Indicted St. Louis Cop Kenneth Grooms Can't Carry a Gun, Judge Rules


A St. Louis police officer says he needs his gun. - PHOTO VIA KEN / FLICKR
  • Photo via Ken / Flickr
  • A St. Louis police officer says he needs his gun.

A St. Louis cop who'd fought back on the requirement that he not carry a gun while facing a criminal charge is going to have to tough it out with the unarmed masses.

U.S. Magistrate Judge John Bodenhausen this morning denied Officer Kenneth Grooms' request to carry a weapon off-duty while he's out of jail on bond.

Grooms was arrested in February on a misdemeanor charge of deprivation of civil rights, and he has complained that he and his family are at risk now that he can't have his gun. The veteran officer patrolled the high-crime Sixth District and worries he may have made some enemies.

His attorney, Luke Baumstark, argues that his client is particularly vulnerable because people have read about the case in the Riverfront Times and St. Louis Post-Dispatch, including an RFT follow-up story about his request to carry, and now know he is unarmed.

As evidence of Grooms' peril, Baumstark provided the text of a stranger's Facebook message: "Oh, but you're so tough. No gun for you, punk."

Bodenhausen said he is sensitive to some added risks off-duty officers might face, but he wasn't particularly moved by the Facebook message.

"I don't find it to be that threatening, to be honest with you," the judge said this morning in court.

Grooms is accused of snatching up an unnamed man on May 5, 2018, putting him in his car and driving around with him, reportedly because the man had argued with Grooms' girlfriend. And apparently, he may have used his gun to make a point to his victim.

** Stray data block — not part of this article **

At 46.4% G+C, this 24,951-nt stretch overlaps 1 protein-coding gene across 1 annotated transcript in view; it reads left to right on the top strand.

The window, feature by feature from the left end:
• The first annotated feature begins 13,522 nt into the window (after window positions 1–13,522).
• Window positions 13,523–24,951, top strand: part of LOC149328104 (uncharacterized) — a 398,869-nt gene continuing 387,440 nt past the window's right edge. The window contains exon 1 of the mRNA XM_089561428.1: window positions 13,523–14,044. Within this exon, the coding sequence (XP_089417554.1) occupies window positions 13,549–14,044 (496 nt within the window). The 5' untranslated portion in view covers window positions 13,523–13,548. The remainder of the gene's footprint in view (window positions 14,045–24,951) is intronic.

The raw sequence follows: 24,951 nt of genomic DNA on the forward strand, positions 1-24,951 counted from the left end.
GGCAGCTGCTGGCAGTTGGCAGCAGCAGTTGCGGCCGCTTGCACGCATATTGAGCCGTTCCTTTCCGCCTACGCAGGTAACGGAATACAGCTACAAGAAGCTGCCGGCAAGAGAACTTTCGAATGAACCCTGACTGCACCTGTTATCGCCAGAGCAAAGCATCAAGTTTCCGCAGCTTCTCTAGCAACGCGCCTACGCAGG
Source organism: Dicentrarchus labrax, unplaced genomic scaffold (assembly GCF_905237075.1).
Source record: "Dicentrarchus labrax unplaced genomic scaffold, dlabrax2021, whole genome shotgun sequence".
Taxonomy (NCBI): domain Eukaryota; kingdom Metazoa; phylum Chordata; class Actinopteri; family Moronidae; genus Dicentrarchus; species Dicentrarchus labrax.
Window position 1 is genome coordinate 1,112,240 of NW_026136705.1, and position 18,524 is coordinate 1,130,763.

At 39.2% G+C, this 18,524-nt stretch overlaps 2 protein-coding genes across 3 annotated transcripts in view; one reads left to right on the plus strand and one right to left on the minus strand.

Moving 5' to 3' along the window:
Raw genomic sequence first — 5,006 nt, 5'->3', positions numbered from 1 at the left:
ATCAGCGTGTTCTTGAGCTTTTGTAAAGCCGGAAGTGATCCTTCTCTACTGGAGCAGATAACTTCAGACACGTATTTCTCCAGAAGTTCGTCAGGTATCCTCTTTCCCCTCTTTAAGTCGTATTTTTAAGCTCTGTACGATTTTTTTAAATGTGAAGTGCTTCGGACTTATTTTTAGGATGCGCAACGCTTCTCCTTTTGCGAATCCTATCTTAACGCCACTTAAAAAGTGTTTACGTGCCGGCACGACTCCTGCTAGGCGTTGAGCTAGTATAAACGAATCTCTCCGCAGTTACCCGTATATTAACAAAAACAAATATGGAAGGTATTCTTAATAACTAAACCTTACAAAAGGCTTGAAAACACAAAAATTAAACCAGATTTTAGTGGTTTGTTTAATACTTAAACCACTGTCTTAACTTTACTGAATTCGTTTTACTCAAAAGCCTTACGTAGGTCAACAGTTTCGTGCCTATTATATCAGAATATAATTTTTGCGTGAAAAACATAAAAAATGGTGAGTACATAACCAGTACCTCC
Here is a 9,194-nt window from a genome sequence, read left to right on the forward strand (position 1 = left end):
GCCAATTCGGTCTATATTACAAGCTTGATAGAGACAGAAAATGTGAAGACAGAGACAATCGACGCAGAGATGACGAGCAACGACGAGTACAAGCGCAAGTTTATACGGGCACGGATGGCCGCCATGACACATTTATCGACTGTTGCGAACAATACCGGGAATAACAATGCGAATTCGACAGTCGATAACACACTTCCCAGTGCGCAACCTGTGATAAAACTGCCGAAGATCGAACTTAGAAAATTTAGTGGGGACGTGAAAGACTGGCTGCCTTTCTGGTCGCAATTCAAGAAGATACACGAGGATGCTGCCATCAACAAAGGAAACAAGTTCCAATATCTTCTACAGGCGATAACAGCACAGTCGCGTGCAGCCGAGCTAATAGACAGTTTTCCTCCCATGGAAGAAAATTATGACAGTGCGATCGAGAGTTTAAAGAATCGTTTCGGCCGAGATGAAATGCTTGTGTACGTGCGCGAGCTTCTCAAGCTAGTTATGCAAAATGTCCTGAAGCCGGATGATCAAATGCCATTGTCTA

"In addition, the Government is prepared to present evidence that during the instant offense, after the defendant seized the victim, arrested him, and removed him from the vicinity of any witnesses, the defendant berated the victim while the defendant's hand was on his gun during the incident," Assistant U.S. Attorney Jennifer Winfield wrote in a motion opposing Grooms' request.

Winfield pointed out that Grooms was placed on administrative duty after he was indicted, meaning he's behind a desk, not out patrolling the Sixth District. And while Baumstark had noted that his client had spent parts of his childhood in the district and was known there, Winfield said he seems to live in the county now.

Bodenhausen ultimately agreed to let Grooms carry while at work, although he questioned whether the police department allowed officers on administrative duty to have guns.

Still, the judge said he's not going to let him carry off-duty.

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